On a scale of 1-10, how terrified of drawing are you? Did you quake in your boots when tasked with drawing self-portraits in art lessons at school? Does the prospect of perspective give you goosebumps?

Our Head of Learning and Engagement, Heather, is here to help. Learn the basics of how to draw, bi-weekly on The Lightbox blog. Today, let's have a go at drawing a pair of eyes.

Equipment needed:

  • Paper
  • Pencil

2B pencils or higher will work best for this tutorial. The softer your pencil, the darker your lines can be. If you don’t have these types of pencils at home, you can use whatever you have and when you are happy with the lines, use a Biro to make the lines darker. 

Tip: It’s a good idea to draw both eyes together to building up each section at the same time so that you can see they are in proportion with each other. 


1. Start by drawing the outline of the eye. Draw an almost almond-shaped oval. You can use a mirror in front of you to keep looking at your own eyes as you do this, or work from an image if you prefer. Add lines above and below the eye to represent the thickness of the eyelids.

2. Draw the iris next. Make sure that the top of the circle is not quite complete, as the eyelid folds over it slightly. The bottom of the iris is a slighter, less full shape and closer to the rim of the lower eyelid. Depending on the way the eye is looking, this positioning will change. In the mirror, have a look at where the white space is and draw your iris accordingly.

3. The pupil is the dark circle in the middle of the iris. Draw this, leaving a small gap (usually near the top) for the highlight. Draw this as a square or rectangle in the gap at the top of the pupil.

4. For the detail in the iris, you'll see that there are many different lines coming from the centre of the pupil - not just straight lines but squiggles, broken lines and small dots, flecks and marks. Make sure you are creating darker lines here as you will be adding shading later and you want them to be visible.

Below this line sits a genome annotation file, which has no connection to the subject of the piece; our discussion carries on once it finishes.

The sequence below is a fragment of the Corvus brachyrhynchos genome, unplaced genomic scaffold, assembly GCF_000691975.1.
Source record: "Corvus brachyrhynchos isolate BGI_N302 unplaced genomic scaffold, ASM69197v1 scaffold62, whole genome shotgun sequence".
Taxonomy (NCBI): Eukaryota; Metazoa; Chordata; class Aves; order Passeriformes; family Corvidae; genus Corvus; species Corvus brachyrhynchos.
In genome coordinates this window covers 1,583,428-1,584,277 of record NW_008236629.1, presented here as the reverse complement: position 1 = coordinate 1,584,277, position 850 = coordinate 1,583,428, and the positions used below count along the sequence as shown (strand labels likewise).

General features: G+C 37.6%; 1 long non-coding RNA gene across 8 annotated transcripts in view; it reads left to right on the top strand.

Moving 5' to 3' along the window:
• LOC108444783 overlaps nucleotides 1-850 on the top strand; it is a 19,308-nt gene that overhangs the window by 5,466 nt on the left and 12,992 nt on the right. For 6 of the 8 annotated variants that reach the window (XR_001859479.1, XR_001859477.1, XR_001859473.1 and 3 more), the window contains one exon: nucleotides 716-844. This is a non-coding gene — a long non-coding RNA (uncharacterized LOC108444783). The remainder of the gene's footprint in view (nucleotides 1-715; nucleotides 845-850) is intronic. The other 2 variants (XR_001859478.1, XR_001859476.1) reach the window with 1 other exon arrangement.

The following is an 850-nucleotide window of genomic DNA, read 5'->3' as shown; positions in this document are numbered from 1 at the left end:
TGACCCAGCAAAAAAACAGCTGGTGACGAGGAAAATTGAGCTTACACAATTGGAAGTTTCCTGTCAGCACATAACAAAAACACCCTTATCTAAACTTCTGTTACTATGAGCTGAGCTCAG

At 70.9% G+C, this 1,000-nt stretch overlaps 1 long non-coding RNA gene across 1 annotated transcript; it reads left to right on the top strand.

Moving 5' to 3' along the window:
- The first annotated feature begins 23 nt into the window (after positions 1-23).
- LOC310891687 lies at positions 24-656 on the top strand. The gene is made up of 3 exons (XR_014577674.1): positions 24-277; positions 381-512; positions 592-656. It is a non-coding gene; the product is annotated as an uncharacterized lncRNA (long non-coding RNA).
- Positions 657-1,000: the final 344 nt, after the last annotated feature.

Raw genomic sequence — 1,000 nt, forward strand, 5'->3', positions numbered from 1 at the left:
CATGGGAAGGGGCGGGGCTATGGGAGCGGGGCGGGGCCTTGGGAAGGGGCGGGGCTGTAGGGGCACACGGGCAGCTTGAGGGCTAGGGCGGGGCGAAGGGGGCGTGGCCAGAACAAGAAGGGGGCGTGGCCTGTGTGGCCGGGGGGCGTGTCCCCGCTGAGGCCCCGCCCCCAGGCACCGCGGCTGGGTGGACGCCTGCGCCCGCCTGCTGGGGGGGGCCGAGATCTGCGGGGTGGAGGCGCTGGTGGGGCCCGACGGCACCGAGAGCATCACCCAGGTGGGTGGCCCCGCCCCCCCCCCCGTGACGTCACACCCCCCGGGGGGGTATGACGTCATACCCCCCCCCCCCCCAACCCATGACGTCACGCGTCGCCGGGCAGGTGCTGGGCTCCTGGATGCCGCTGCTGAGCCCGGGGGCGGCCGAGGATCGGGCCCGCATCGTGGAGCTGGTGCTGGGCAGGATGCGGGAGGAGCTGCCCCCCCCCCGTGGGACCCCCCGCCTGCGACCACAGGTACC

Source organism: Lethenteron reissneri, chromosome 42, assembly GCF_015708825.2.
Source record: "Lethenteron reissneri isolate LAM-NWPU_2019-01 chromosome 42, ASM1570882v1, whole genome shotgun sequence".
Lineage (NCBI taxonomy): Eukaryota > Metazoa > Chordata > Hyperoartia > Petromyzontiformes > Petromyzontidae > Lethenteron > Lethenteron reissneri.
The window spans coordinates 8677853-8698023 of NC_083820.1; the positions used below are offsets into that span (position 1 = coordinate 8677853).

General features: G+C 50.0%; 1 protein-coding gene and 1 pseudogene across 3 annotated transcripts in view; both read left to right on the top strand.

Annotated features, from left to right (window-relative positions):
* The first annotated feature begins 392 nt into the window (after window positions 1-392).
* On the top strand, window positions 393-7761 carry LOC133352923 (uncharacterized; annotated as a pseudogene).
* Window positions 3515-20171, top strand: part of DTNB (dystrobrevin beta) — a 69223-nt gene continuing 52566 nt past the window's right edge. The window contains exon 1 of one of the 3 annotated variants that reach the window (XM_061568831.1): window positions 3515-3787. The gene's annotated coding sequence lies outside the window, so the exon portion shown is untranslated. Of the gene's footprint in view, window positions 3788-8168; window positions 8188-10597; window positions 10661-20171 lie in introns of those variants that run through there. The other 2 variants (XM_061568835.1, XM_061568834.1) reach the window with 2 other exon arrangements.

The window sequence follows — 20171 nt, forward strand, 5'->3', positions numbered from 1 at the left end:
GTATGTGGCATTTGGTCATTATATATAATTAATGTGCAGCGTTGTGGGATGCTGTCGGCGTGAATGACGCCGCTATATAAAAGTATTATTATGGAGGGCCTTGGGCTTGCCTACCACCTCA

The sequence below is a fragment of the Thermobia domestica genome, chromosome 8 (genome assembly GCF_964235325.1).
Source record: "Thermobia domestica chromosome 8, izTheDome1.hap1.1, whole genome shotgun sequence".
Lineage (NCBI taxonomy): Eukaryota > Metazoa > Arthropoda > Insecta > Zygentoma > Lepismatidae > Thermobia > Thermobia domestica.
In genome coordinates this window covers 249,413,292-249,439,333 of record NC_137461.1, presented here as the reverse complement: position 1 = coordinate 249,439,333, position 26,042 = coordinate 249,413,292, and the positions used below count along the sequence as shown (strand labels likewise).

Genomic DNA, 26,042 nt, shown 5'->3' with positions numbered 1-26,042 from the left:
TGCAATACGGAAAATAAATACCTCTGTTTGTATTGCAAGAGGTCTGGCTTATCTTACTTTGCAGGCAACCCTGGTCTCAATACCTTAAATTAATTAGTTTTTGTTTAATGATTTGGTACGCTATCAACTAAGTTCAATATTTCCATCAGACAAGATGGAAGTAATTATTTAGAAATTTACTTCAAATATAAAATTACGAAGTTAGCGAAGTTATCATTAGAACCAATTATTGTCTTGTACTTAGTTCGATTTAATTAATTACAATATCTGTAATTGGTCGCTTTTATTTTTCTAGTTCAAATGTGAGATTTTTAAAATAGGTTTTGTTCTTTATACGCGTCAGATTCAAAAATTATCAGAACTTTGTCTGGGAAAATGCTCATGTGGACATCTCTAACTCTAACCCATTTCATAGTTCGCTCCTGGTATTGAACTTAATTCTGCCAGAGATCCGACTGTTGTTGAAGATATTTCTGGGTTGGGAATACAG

5. Fill in the pupil with a really dark shading, but do not shade in the highlight.

6. Time to add the eyelashes. Be quite forceful with the lines, pressing harder to create darker lines so that you only have to do them once. Practise drawing your eyelashes on a separate piece of paper first, and you can always erase parts you are not happy with, rather than starting again.

7. Using the side of your pencil, you can start to shade in the top part of the Iris and eye with a mid-tone pencil (or just press a little harder or softer, depending on the pencil you're using). The top part of the eye will have a darker tone than the bottom part. You can start with lighter shade all over if you prefer and then build up to darker at the top once you have found your base level.

Add more shading/smudge the pencil marks if you like, and add further lines to build up the eyelids and add the brow dome/eyebrows.You can keep adding lines and experimenting until you feel it’s done.

How did you get on? Did you find one eye easier to draw than the other? Mirroring the technique across both eyes is a great brain-training exercise!